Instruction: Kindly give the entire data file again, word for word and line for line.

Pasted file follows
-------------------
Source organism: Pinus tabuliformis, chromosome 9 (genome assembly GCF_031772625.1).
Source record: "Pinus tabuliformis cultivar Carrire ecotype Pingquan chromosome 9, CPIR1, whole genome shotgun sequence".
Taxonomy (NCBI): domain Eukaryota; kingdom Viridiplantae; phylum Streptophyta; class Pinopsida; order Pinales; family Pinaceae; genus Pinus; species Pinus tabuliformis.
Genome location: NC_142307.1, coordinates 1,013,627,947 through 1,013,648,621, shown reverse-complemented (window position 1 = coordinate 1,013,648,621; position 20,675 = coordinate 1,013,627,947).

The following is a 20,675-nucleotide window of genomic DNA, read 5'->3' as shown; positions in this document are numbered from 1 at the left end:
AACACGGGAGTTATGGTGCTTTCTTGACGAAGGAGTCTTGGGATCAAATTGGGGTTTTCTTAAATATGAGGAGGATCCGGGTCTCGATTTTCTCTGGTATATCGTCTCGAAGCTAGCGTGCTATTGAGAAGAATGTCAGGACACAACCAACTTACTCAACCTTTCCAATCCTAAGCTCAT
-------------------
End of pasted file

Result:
Source organism: Pinus tabuliformis, chromosome 9 (genome assembly GCF_031772625.1).
Source record: "Pinus tabuliformis cultivar Carrire ecotype Pingquan chromosome 9, CPIR1, whole genome shotgun sequence".
Taxonomy (NCBI): domain Eukaryota; kingdom Viridiplantae; phylum Streptophyta; class Pinopsida; order Pinales; family Pinaceae; genus Pinus; species Pinus tabuliformis.
Genome location: NC_142307.1, coordinates 1,013,627,947 through 1,013,648,621, shown reverse-complemented (window position 1 = coordinate 1,013,648,621; position 20,675 = coordinate 1,013,627,947).

The following is a 20,675-nucleotide window of genomic DNA, read 5'->3' as shown; positions in this document are numbered from 1 at the left end:
AACACGGGAGTTATGGTGCTTTCTTGACGAAGGAGTCTTGGGATCAAATTGGGGTTTTCTTAAATATGAGGAGGATCCGGGTCTCGATTTTCTCTGGTATATCGTCTCGAAGCTAGCGTGCTATTGAGAAGAATGTCAGGACACAACCAACTTACTCAACCTTTCCAATCCTAAGCTCAT